Beyond Hibiki and Yamazaki: Alternative Japanese whiskies you should know
Thanks to the Japanese whisky boom, several lesser-known Japanese whisky brands have entered the market. Some bring unique cask-finishes, others borrow fermentation methods from shochu and sake. Here are the most noteworthy labels you can find in Singapore.
The aura of Japanese whiskies and the love for all things Nihon here have drawn lesser-known Japanese whiskies to the local market. Eagle-eyed drinkers would have spotted them at their favourite retailer or restaurant, too.
The Whisky Shop is distributing a range of malt whiskies from Shinobu, a whisky producer from Niigata. The spirits, which include non-aged and aged statements, aren’t entirely made in Japan: Shinobu sources whiskies aged in bourbon and sherry casks from distilleries in Scotland’s Highland and Speyside regions. After blending them, the whiskies are aged for about six months in Mizunara oak casks in Japan.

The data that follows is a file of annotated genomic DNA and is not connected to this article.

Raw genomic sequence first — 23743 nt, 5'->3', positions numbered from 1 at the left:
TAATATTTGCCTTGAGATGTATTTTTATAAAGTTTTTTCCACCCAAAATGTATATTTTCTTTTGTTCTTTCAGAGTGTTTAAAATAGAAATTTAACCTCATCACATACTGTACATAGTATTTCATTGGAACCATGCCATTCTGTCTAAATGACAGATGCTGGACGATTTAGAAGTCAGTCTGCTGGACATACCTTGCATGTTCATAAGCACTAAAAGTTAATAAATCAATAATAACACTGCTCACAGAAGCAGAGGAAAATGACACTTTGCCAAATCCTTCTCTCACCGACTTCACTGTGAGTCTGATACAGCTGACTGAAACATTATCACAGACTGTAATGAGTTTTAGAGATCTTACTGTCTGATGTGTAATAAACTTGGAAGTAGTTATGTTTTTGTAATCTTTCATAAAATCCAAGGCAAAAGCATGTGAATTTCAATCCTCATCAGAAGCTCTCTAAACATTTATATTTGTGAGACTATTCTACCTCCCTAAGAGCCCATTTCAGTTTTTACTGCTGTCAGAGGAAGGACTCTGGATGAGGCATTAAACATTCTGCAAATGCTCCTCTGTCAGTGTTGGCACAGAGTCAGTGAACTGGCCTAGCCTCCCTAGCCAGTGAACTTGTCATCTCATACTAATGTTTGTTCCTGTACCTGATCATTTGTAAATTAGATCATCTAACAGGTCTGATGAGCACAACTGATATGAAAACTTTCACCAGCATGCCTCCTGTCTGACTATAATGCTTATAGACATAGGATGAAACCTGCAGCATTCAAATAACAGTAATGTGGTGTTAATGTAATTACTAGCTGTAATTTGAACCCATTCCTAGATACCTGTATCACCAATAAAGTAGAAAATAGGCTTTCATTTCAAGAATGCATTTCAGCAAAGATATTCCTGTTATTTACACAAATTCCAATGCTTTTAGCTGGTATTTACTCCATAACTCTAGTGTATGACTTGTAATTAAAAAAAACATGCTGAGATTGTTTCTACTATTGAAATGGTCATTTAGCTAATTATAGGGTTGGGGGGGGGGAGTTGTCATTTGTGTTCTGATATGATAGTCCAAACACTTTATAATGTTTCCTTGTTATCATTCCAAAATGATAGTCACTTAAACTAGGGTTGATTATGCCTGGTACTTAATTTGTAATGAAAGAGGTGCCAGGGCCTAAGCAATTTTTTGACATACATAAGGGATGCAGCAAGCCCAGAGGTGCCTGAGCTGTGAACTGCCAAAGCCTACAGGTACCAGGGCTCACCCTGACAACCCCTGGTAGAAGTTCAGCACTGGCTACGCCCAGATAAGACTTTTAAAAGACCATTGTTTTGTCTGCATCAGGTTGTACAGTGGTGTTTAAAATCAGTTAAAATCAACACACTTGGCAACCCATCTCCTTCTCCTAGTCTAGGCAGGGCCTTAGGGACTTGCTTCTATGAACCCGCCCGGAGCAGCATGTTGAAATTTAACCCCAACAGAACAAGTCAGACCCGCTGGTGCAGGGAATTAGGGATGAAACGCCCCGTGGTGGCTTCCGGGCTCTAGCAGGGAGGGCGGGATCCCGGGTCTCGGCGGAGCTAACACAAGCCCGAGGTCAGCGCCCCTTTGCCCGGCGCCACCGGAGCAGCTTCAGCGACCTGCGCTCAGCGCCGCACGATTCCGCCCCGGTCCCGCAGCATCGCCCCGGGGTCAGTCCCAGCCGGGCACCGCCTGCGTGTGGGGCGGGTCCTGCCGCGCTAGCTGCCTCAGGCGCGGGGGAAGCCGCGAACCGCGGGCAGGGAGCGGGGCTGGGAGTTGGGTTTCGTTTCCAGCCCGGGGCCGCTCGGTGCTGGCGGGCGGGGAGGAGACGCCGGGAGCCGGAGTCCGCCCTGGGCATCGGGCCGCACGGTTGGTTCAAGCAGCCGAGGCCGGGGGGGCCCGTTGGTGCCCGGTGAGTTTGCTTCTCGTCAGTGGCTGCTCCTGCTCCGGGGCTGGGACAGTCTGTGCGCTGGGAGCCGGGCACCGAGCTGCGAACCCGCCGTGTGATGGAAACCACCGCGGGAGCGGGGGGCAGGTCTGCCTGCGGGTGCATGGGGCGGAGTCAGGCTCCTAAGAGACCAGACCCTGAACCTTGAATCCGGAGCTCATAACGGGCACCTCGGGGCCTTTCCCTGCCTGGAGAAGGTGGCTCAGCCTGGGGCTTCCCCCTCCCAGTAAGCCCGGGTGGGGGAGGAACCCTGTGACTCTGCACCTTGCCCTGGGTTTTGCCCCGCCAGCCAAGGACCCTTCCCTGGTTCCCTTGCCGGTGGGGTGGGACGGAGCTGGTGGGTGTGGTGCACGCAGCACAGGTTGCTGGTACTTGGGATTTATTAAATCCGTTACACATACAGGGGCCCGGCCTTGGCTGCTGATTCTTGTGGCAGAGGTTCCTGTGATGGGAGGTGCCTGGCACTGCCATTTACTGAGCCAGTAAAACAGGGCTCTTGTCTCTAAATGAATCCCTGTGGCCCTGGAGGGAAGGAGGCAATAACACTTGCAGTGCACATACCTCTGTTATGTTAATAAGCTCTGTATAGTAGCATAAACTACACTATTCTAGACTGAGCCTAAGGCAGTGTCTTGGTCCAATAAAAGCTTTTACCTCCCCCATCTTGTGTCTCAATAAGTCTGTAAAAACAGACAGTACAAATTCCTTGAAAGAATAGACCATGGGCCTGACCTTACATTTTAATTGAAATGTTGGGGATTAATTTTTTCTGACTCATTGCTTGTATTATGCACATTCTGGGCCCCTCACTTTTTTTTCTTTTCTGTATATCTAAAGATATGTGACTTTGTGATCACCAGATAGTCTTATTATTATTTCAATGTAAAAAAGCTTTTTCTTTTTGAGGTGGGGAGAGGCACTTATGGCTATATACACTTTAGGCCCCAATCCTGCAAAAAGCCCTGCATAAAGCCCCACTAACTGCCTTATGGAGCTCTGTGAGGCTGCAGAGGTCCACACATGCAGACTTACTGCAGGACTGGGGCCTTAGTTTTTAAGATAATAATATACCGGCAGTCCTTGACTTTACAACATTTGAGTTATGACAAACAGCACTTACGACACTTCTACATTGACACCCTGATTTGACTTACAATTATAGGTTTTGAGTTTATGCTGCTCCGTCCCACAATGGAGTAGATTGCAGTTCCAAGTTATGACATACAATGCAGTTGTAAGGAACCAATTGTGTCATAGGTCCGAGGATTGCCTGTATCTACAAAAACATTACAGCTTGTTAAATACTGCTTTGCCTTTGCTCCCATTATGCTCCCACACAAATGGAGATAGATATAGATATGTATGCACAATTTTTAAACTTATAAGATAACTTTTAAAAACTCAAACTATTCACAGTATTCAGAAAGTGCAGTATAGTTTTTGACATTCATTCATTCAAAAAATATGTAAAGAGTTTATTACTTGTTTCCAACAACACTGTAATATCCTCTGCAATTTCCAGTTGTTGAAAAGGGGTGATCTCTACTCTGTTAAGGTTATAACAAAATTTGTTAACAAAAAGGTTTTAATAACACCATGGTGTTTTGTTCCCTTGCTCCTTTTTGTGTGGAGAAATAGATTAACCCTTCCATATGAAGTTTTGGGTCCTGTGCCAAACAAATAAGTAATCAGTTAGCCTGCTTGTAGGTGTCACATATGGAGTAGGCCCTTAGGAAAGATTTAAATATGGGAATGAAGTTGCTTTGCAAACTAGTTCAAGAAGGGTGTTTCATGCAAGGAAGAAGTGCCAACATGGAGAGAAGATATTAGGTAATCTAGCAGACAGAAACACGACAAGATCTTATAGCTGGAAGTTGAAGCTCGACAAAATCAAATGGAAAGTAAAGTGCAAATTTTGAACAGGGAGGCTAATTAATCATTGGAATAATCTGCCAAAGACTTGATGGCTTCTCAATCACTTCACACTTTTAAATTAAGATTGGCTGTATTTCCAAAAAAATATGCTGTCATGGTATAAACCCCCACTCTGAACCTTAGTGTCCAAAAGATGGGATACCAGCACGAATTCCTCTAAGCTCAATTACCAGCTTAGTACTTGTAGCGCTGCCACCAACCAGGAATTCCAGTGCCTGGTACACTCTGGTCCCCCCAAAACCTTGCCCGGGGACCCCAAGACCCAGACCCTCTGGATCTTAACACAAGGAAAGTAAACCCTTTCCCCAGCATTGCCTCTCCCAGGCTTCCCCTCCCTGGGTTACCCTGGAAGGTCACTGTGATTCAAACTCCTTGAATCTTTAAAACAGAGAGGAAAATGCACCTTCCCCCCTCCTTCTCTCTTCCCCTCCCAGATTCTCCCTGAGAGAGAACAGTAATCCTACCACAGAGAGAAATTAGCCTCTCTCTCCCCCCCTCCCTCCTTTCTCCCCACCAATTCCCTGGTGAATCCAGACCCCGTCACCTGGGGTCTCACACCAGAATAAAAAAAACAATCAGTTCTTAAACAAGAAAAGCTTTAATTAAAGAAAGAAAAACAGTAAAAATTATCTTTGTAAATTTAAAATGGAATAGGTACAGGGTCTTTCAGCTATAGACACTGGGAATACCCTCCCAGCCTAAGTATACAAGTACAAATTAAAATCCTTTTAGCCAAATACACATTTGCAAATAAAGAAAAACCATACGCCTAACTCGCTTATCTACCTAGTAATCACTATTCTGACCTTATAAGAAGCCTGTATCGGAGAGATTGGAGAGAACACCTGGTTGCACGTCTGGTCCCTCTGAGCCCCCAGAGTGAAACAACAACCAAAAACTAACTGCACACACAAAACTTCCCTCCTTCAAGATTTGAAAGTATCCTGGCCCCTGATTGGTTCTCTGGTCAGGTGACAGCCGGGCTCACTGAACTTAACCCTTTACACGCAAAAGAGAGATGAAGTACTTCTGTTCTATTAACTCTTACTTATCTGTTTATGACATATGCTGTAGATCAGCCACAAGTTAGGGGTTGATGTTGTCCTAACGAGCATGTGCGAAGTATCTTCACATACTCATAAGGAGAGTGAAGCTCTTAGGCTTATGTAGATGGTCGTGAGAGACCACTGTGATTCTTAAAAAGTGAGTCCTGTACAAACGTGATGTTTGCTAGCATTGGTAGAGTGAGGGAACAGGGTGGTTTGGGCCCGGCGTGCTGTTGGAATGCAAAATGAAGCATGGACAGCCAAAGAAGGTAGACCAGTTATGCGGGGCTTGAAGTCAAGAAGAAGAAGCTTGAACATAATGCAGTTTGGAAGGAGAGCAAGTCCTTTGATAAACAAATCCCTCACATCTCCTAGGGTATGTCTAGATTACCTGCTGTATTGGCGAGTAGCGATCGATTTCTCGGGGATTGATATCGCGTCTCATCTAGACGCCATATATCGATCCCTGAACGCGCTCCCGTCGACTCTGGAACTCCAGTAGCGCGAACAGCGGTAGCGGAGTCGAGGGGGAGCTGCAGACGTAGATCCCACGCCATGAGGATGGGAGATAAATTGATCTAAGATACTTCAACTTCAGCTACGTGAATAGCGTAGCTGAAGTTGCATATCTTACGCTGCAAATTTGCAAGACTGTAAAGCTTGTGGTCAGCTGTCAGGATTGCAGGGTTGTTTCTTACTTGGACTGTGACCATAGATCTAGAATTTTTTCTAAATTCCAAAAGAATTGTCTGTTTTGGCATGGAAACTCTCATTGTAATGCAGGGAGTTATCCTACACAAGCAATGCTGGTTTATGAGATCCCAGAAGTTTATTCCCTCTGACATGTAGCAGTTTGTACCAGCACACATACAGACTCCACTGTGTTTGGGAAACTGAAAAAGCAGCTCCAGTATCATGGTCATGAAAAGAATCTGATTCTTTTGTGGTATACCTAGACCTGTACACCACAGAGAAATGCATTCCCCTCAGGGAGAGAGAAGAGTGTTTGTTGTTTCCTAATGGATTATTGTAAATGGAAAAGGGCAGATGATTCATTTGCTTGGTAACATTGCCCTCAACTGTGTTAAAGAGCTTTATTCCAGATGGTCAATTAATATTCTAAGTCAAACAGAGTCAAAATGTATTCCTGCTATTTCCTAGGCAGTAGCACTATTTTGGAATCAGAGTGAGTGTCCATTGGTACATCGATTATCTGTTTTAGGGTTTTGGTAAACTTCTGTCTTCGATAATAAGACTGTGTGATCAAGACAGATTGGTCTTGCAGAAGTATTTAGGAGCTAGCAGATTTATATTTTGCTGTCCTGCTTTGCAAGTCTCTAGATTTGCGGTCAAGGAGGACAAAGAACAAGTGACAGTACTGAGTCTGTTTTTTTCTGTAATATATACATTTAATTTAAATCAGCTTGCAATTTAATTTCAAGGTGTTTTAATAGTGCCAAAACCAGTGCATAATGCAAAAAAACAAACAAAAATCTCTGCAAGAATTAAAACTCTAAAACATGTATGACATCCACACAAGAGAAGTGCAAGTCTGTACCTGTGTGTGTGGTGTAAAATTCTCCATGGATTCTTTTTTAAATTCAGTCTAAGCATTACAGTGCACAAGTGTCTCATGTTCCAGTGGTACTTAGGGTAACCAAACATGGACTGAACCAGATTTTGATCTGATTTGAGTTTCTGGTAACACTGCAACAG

The Shinobu 10 Years Old Pure Malt, which earned a Category Winner prize at the World Whisky Awards last year, offers a delicious sip of vanilla, caramel, and coffee notes.
At Sake Labo, a Japanese tapas and sake joint on Stanley Street, you’d find Asakura Premium, a koji whisky which was launched in January this year by Japanese spirits producer Kyushu Spirits. The whisky is also available from Cellarbration.
To those familiar with sake, “koji whisky” sounds like a misnomer; an odd pairing of elements from two different types of spirits. Koji whisky is, in fact, a hybrid whisky. Koji is a mould or fungus used for the saccharification (conversion of starches into sugars) of grains in sake and shochu production.